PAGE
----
The History and The Struggle: My Interview With Japanese Canadian Lesbian Activist, Lily Shinde

Lily Yuriko Shinde is a 69-year old Japanese Canadian lesbian, storyteller, anti-racist educator, and political activist living in Vancouver, Canada. She grew up in a small town called Greenwood, where her family and over 1,200 Japanese Canadians were interned during the Second World War.

Through her years of activism and community work, Lily was one of the founding members of the first Women of Colour group and Asian Lesbian group in Vancouver; volunteered with the inaugural Powell Street Festival; taught feminist English in Japan; played softball for the first lesbian of colour team in the Mabel League; and was a member of the Greater Vancouver Japanese Canadian Citizens Association’s Human Rights Committee. Now as a community elder, she actively supports younger Asian-identified and LGBTQ+ young people to learn their histories and continue to create change.

Lily shared reflections with me on Asian Canadian LGBTQ+ activism and community building:

"The first Asian Lesbian event that I remember in North America was in Santa Cruz California,1989. The first Asian Lesbian conference. I was so happy I never knew there was so many [Asian] lesbians! Oh my god! And I made many friends there! There was at least 200 of us. Well we came back from Santa Cruz and we started ALOV, which is Asian Lesbians of Vancouver.

These were exciting times because there were all these firsts that we went through. We started the first group of Asian lesbians in Vancouver and we were pretty political. After the Asian Lesbians petered out, next came the Bamboo Triangle. And then, they started another group. After the Asian Lesbian conference in California, we had an international lesbian conference in Tokyo in 1993.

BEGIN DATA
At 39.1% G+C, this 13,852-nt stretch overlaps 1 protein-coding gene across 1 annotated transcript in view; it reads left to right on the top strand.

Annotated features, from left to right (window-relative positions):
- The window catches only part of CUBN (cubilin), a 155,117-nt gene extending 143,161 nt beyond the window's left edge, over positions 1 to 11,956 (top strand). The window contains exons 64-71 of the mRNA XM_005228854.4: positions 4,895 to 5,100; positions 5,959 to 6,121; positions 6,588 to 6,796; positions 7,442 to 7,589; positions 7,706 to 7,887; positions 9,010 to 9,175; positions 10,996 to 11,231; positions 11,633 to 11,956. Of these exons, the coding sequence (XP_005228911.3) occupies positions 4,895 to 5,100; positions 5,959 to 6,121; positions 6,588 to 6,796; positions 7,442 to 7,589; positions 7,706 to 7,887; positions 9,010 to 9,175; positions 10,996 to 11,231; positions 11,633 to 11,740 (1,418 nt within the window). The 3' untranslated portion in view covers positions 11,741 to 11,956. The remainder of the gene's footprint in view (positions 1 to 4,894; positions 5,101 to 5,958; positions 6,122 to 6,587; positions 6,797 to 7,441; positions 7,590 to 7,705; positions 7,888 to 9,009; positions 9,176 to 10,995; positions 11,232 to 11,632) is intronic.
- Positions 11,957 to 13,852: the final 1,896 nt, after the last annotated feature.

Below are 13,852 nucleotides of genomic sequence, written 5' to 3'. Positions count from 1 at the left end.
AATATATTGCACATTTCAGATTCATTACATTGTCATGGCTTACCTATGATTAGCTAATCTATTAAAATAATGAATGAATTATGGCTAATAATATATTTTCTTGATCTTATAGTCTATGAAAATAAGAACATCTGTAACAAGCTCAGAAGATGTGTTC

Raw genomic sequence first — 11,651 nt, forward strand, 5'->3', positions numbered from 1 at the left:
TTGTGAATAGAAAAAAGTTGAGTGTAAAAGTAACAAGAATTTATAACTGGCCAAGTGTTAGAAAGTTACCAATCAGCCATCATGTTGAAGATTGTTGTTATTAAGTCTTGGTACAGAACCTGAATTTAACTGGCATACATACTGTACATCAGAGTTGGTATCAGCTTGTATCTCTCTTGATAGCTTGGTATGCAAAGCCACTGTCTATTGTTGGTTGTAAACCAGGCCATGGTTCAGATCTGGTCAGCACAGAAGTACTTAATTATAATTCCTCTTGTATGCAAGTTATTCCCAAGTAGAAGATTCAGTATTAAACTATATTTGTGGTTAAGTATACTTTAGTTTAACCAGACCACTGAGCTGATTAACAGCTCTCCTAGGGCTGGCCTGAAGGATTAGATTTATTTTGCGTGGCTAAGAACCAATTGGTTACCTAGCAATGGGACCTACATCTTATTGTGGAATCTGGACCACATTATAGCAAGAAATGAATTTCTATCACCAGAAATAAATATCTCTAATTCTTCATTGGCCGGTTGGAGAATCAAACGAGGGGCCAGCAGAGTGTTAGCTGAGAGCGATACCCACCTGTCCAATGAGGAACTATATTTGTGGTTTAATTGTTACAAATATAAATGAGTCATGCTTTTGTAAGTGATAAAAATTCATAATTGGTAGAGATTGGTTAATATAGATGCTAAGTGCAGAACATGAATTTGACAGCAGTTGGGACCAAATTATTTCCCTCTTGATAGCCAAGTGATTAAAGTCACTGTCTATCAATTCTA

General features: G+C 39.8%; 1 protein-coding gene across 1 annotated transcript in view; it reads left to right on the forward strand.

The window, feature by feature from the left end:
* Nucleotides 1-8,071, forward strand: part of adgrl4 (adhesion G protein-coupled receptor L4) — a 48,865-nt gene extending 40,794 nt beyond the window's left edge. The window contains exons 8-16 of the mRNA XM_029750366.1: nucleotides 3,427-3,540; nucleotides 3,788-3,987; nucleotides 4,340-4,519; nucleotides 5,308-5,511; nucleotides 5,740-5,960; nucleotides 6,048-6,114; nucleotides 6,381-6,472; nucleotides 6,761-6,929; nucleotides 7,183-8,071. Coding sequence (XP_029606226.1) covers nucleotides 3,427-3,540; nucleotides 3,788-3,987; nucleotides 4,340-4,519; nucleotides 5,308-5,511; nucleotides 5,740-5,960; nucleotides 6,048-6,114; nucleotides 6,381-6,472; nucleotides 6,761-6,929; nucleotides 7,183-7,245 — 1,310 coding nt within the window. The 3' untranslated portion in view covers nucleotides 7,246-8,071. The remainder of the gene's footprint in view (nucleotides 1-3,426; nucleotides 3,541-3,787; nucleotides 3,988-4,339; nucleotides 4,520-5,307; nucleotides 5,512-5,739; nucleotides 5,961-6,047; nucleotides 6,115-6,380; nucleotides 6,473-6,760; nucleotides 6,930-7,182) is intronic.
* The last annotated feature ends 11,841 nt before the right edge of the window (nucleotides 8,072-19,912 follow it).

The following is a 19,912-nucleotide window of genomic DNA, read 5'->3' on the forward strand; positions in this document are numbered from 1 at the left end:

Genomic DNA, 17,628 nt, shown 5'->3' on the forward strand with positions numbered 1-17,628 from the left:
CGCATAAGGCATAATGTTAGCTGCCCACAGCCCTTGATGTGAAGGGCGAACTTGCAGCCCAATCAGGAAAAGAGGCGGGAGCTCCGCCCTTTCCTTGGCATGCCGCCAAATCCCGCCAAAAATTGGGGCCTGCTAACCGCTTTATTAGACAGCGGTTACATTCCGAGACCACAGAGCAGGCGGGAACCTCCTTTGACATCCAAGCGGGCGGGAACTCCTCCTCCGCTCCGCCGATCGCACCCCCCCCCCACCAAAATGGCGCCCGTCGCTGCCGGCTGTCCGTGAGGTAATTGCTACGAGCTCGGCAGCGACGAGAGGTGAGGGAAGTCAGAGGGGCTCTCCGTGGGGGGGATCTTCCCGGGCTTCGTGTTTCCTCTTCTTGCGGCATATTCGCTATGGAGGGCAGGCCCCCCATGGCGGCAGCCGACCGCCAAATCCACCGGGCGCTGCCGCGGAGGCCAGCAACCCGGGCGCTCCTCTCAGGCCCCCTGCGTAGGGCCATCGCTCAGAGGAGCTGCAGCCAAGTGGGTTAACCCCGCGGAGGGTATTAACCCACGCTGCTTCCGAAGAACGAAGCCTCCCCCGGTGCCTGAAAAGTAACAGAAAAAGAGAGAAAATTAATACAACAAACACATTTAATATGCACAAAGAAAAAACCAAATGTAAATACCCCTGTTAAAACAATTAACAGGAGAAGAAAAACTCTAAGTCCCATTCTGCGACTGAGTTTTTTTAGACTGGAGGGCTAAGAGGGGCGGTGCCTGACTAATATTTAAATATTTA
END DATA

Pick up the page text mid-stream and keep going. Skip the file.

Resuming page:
I think it's important for people to know those kinds of histories. We had real serious struggles and we made a lot of mistakes because we didn't know what to do, but we still got together and created things. Even though some of the things we did had a few problems, at least we got together and were able to support each other.

Today, I like the idea younger people have about intergenerational gatherings because I'm going to be 70 next month, you know. It really feeds my soul and my heart to engage with like-minded people and to know that you keep me up-to-date on what’s going on. When I look at you, or all the other younger Asians that I know, I think, “Wow, I'm so proud of them!”

I like to hang around young people because you've come so far and you're so proud of yourself and so confident. I like to see that. I'm there because I want to empower young people. There’s lots of young people who struggle with their sexuality, parents, or whatever. I’m always open to Asian queers, trans people, people of any stripes - especially if they're going through a hard time. I don't want them to feel like there's nobody there for them.

I also want young people to know, especially in the Japanese Canadian community, that they have to know their history, they have to know their struggles. In the old days, you just thought you gotta fend for yourself whether it's with your fist or your baseball bat, you just gotta do it. And now you guys can do it with your words. I’m very happy and it pleases me when I see people like you still doing the work."

This excerpt has been condensed and edited for clarity.


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You've been part of the work so far, and you can be part of so much more in the coming year. So, let's build.